Gini Dietrich

How Do I Determine the ROI of PR?

By: Gini Dietrich | October 16, 2014 | 

ROI of PRBy Gini Dietrich

A couple of years ago, I received a new business phone call two weeks before Christmas.

The prospect was a very frazzled, very stressed business owner who achieved his dream and got his product in some of the big box retailers, including Target and Walmart.

A dream come true, right?

The problem was he needed to sell out of the product in those stores by Christmas or they wouldn’t be restocking him.

A very real, and very stressful, situation.

But it was two weeks before Christmas and he thought media relations would be his magic bullet.

In his mind, he could hire us, we could call our friends at the major publications, and voila! He would sell out by Christmas.

Of course, he didn’t have anything newsworthy and his product was fun, but a “me too” gift. His competitors were outspending him and were much more creative. Things we could have worked with, given six months or a year.

But two weeks?

I was kind of a smart butt and told him the only way he’d get in the New York Times before Christmas was if he shot someone…and preferably someone in the White House.

Let’s just say he said some unkind things and hung up on me. I also could have been a little more sympathetic.

Time-Specific ROI Estimates

I was reminded of this story when I read, “More Clients Asking for Time-Specific ROI Estimates” on PRNewser.

Apparently they belong to a PR/marketing group on Facebook and saw an update written by a prospective client who is looking for help in justifying the cost of hiring a PR firm.

They said:

We would like to add some goals and targets against which we can measure. These could be number of placements, traffic from placements, tweets and retweets, etc. Could you outline some reasonable metrics for a 3-month engagement?

Allow me to dissect this question.

  • Goals and targets to measure against is a perfectly reasonable request, but what is it you’re trying to achieve? The answer should be increased brand awareness, increased interest, and increased sales (or higher margins or a shortened sales cycle).
  • Number of placements, traffic from placements, tweets and retweets are the wrong metrics. These are vanity metrics. Yes, you should have traffic from your media relations efforts, but traffic alone does not a happy client make.
  • Three months?! That’s barely enough time to get going. Every, single publication, blog, and media outlet in the world has lead times. Even this little blog has a good month…and that’s for the information and companies we’ve already vetted. If you’re new to us, it could be two months or longer. Now multiply that for larger organizations. Trade publications typically have three to six month lead times. Consumer publications have six month lead times. Three months is not long enough to accomplish anything.

Rather, this is what you should consider for the ROI of PR: Months one through six are all about building awareness. Months seven through 12 are to drive interest. After the first year, if everything goes according to plan and there aren’t any surprises, you can start driving revenue from a PESO communications model.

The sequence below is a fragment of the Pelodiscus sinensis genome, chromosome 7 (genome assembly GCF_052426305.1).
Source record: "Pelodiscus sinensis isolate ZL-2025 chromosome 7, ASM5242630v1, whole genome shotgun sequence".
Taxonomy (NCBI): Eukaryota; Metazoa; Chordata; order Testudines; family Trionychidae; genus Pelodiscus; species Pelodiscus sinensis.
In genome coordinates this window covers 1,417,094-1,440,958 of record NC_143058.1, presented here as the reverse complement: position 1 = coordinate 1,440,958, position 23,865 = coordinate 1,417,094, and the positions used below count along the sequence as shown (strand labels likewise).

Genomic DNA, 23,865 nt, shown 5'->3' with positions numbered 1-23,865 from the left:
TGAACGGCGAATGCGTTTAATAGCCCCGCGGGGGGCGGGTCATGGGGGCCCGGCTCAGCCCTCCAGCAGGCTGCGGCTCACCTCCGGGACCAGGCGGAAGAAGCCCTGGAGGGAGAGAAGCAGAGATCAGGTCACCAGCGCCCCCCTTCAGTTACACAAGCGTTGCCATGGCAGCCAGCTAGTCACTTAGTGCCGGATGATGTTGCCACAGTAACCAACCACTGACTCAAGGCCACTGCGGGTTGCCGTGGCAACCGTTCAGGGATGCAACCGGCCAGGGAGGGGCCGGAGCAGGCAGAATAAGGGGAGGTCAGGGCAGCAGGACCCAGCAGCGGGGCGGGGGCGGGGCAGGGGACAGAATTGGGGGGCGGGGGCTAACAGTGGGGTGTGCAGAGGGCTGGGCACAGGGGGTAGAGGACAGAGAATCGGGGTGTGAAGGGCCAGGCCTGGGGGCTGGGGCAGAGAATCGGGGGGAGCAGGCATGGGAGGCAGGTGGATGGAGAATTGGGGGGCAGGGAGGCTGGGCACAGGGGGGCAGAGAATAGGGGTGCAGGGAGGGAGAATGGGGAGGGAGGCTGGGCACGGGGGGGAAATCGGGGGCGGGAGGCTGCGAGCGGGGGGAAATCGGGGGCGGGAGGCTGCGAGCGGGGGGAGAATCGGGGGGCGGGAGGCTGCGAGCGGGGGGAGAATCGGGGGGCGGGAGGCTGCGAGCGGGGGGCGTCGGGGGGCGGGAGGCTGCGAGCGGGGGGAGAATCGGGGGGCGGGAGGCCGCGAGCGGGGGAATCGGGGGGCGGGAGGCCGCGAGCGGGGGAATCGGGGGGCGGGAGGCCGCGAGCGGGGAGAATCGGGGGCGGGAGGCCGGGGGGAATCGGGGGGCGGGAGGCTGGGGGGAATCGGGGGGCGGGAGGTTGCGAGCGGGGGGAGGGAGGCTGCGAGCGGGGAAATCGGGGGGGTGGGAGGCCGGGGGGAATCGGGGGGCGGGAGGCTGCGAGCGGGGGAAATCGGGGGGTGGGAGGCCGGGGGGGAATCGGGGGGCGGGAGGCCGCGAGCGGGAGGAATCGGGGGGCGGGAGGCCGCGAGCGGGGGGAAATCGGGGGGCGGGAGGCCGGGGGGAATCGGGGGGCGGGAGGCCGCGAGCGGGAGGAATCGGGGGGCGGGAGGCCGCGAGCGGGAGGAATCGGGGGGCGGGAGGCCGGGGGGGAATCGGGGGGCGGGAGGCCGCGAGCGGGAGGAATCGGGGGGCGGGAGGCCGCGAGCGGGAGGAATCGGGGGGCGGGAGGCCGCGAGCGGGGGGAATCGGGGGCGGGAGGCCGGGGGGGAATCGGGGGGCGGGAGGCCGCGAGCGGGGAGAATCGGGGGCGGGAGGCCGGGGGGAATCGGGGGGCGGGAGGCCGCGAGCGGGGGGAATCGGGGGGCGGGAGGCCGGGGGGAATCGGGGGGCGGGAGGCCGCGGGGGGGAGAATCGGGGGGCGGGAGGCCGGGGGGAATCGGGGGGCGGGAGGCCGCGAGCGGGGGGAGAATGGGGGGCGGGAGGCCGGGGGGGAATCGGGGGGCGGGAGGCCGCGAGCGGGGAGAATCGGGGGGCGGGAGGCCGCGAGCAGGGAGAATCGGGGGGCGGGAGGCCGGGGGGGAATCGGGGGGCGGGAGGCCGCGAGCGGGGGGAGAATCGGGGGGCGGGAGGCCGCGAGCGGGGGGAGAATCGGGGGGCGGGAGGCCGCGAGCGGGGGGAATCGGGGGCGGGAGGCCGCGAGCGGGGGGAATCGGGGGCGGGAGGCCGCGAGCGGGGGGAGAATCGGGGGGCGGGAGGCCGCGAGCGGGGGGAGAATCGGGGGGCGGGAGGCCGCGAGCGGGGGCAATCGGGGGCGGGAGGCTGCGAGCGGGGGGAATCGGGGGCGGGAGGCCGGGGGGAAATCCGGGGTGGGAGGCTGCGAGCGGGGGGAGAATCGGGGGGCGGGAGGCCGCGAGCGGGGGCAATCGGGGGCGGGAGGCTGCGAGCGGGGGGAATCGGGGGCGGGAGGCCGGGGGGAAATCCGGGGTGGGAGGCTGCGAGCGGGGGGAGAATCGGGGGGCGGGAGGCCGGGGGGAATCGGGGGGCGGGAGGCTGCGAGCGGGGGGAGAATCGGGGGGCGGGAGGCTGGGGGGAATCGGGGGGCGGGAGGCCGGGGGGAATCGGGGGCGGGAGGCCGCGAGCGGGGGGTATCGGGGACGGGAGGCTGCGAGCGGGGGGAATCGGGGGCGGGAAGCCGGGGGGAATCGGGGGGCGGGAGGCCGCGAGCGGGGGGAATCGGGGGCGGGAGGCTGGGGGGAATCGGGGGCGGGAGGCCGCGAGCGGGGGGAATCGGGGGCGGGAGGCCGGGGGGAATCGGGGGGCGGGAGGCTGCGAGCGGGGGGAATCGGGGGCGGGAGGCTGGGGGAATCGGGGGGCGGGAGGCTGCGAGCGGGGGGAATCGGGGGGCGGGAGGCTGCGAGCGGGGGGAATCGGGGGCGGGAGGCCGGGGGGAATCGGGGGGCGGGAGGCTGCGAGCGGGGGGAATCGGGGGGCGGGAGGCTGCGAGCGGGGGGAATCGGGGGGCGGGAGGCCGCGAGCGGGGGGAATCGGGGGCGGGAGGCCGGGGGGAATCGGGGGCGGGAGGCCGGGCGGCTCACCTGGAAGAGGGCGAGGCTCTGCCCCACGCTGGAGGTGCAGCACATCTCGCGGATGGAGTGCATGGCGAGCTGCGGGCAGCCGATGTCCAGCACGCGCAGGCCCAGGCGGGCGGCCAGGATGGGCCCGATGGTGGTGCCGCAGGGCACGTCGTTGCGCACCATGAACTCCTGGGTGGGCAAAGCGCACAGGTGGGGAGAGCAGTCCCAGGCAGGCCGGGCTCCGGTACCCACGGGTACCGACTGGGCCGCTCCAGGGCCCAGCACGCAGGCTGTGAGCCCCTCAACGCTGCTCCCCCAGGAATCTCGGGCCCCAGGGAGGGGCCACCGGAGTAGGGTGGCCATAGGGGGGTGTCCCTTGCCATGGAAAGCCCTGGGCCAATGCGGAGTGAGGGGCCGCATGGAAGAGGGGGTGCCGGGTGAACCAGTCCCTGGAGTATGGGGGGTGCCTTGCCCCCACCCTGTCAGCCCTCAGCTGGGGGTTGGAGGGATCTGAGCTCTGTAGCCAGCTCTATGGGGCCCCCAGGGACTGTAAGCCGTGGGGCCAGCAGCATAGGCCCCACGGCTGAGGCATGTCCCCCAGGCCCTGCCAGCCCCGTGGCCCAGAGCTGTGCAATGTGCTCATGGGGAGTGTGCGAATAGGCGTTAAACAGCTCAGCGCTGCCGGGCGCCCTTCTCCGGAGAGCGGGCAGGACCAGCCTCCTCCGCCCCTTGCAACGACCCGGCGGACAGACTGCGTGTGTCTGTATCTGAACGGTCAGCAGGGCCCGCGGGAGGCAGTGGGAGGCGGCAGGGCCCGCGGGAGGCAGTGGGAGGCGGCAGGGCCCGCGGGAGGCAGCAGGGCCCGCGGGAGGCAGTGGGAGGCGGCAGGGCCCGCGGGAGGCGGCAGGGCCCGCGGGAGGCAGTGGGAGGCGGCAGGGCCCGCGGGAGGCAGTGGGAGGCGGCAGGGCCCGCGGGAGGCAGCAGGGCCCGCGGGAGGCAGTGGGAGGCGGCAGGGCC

Then you can build your goals and targets against which you can measure.

How to Figure the ROI of PR

It’s unfortunate that this is not a unique request. It actually is a very common perception about the PR industry: You get me lots of stories and my phone will ring off the hook.

That’s just not the case…and we’re terrible about setting expectations (as an industry).

As it turns out, LalaboyPR, an agency run by sisters out of Puerto Rico and New York City, was anonymously referenced in the PRNewser piece and they tweeted me.

Conversation with LalaboyPR

When you are a prospect looking to hire a PR firm (or a PR firm working with a prospect), really think about what it is you want to achieve before you figure out what the ROI of PR is.

Media impressions and number of placements and Facebook likes and YouTube views and newsletter subscribers and website visitors are not the correct metrics.

If you do not have a system in place to track what happens when you increase all of those numbers, and whether the efforts that result in those things are driving qualified leads and new customers, you aren’t ready for primetime.

The way to handle the new business process is, instead, to ask for case studies and references for like businesses where the PR firm has done what you need them to do, in terms of business goals.

  • Ask what their average ROI of PR was for the past 12 months with current clients.
  • Ask how they integrate all four media types.
  • Ask which clients—current and past—you can talk to where the results have been similar.

Then let them do their thing.

  • They’ll have to dig into your analytics.
  • They’ll need to see a business plan.
  • They’ll have to fully understand the sales process.
  • They’ll need to know what’s coming and where your organization with be in a year, three years, and 10 years.
  • They’ll need to see what’s working and what’s not working.
  • They’ll need to figure out where your internal team is weak.

Then, and only then, can they develop a strategy and give you the goals and targets against which you can measure.